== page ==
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It is only in the past 20-30 years that P. hysterophorus has come to the fore as a weed of major economic importance, based mainly on its rapid spread in Australia and India. The impacts of parthenium weed were summarized by Parsons and Cuthbertson (1992), McFadyen (1992), Navie et al. (1996), Evans (1997a) and Mahadevappa (1997). Holm et al. (1991) recorded the species as a ‘serious’ weed in Mexico and a ‘principal’ weed in Cuba. Since its impact is multi-faceted, affecting crop production, animal husbandry, human health and biodiversity, its overall economic impact is difficult to quantify. The economic impact caused at various countries is due to the species outcompeting crops and pastures for resources, by the contamination of grains, by bringing pests and diseases into fields, and due to added eradication costs (Rubaba et al., 2017). The species is also responsible for causing the depreciation of land value in Africa, for which it is called ‘Faramsis’ in Ethiopia translating to ‘sign your land’ and ‘famine weed’ in South Africa.
 
The main impact of P. hysterophorus on crops relates to its allelopathic properties. The water soluble phenolics; caffeic acid, ferulic acid, vanicillic acid, anisic acid and fumaric acid; and sesquiterpene lactones, mainly parthenin and/or hymenin, occur in all parts of the plant and significantly inhibit the germination and subsequent growth of a wide variety of crops including pasture grasses, cereals, vegetables, other weeds and tree species (Navie et al., 1996; Evans, 1997a). Few critical assessments of yield losses have been made, although it has been determined that almost 30% grain loss can occur in irrigated sorghum in India (Channappagoudar et al., 1990). As Parthenium pollen is also allelopathic (Kanchan and Jayachandra, 1980), heavy deposits on nearby crop plants may result in failure of seed set, and losses of up to 40% have been reported in maize yield in India (Towers et al., 1977). In eastern Ethiopia, parthenium weed is the second most frequent weed (54%) after Digitaria abyssinica (63%) (Tamado and Milberg, 2000) and sorghum grain yield was reduced from 40 to 97% depending on the year and location (Tamado, 2001). Although P. hysterophorus is not yet considered to be a major crop weed in Australia (Navie et al., 1996), it has started to spread into sorghum, sugarcane and sunflower growing areas and negatively affect yields (Parsons and Cuthbertson, 1992). Also, Chippendale and Panetta (1994) estimate that cultivation costs may be doubled since the prepared ground has to be re-worked to eliminate the emergent parthenium weed seedlings.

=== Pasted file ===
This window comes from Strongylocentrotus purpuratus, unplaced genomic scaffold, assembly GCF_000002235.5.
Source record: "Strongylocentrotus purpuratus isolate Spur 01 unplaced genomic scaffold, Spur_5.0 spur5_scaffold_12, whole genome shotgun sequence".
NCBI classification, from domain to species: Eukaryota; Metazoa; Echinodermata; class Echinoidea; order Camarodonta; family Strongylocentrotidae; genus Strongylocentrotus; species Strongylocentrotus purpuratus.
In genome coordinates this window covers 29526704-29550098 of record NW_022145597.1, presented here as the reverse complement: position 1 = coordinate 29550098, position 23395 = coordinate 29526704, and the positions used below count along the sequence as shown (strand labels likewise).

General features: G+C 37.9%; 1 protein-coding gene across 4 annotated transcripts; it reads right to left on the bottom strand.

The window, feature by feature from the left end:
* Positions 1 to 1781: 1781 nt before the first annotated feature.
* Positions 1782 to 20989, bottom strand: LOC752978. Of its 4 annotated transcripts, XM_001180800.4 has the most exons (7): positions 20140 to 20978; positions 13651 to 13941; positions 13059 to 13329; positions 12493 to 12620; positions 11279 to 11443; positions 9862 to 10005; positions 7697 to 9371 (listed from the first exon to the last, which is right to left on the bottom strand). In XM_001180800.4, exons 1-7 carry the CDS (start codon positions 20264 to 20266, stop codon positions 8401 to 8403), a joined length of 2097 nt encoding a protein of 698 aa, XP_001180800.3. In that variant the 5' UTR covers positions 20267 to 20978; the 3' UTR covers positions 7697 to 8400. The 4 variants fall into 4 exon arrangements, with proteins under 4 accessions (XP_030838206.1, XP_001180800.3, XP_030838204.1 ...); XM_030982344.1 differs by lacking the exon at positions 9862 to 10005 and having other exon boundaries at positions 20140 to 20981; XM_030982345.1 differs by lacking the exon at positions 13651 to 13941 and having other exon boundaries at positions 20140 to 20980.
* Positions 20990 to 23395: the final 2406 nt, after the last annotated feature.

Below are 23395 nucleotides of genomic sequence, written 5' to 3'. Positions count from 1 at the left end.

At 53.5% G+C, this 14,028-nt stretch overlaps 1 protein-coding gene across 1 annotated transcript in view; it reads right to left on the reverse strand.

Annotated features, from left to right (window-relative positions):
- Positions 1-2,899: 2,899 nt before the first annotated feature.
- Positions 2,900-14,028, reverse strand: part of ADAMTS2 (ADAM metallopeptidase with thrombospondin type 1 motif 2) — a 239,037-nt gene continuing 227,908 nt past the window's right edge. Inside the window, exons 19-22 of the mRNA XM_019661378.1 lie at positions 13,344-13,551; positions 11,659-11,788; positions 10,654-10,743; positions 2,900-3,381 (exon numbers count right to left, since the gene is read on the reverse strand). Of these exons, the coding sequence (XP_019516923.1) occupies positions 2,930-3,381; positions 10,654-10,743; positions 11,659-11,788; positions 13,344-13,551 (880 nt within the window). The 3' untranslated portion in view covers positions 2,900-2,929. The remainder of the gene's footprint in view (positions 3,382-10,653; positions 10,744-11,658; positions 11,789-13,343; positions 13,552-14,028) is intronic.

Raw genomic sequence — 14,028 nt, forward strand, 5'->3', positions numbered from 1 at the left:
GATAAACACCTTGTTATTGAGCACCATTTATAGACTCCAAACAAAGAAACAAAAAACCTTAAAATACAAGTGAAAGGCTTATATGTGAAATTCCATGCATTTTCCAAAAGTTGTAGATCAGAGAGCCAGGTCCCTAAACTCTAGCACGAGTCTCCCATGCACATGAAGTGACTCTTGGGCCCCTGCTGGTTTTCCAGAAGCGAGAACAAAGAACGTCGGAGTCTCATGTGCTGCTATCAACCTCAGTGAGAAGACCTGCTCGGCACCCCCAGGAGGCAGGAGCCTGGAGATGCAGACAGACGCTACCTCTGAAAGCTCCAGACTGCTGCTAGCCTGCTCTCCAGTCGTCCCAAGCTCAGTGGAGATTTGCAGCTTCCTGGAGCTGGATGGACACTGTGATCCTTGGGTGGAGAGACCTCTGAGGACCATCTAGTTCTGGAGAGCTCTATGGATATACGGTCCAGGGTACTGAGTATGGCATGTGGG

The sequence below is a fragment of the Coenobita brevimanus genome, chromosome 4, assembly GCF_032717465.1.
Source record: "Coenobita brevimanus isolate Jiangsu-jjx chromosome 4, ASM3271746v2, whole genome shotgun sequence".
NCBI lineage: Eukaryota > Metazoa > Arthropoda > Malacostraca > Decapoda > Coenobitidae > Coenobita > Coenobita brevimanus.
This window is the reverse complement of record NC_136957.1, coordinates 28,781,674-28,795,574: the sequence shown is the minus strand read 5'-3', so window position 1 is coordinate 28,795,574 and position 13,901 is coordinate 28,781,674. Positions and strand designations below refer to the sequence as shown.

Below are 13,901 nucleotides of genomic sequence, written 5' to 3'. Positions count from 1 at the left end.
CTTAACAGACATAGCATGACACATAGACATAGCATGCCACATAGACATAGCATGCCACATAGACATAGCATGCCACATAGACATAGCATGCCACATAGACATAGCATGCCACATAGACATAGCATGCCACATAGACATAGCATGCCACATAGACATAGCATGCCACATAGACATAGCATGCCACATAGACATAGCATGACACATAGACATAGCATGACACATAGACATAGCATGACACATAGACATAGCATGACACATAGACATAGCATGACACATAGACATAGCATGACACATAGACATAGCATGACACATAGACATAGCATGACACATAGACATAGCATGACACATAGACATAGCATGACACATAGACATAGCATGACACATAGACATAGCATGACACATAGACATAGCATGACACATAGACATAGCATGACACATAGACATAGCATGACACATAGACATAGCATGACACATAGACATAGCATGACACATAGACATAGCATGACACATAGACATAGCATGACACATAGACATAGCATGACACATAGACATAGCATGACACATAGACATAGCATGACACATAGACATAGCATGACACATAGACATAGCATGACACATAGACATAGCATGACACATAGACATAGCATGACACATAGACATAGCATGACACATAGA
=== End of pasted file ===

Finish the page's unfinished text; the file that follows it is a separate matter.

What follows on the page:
Parthenium weed has also invaded forest land (Towers et al., 1977). It has become a menace in forest nurseries (Chandras, 1970). Swaminathan et al. (1990) reported its allelopathic effect on the multipurpose tree species Acacia leucocephala, Casuarina equisetifolia, Eucalyptus tereticornis and Leucaena leucocephala, along with some arable crops. The growth and nodulation of legumes were inhabited by parthenium weed because of the effect of allelochemicals on nitrogen fixing and nitrifying bacteria (Kanchan and Jayachandra, 1981; Dayama, 1986).

Another, indirect effect of P. hysterophorus on crop production is its role as an alternate host for crop pests. A wide range of crop insects and diseases has been reported from parthenium weed both in the neotropics and in its exotic range (McClay et al., 1995Evans, 1997a; Singh, 1997). For example, it appears to be an important secondary host of a beetle pest (Pseudoheteronyx sp.) of sunflower in Australia, of plant parasitic nematodes in the USA (Navie et al., 1996), as well as of a major polyphagous lepidopteran pest (Diacrisia obliqua [Spilartica obliqua]) in India (Evans, 1997a). Similarly, it has been reported as a reservoir of Xanthomonas campestris pv. Phaseoli [X. axonopodis pv. phaseoli], Pseudomonassolancearum [Burkholderia solanacearum], Tomato yellow leaf curl virus, Potato X virus and Potato Y virus in both Cuba and India (Evans, 1997a). It is also known to host the major parasitic weeds, Orobanche spp. and Cuscuta spp. in Ethiopia.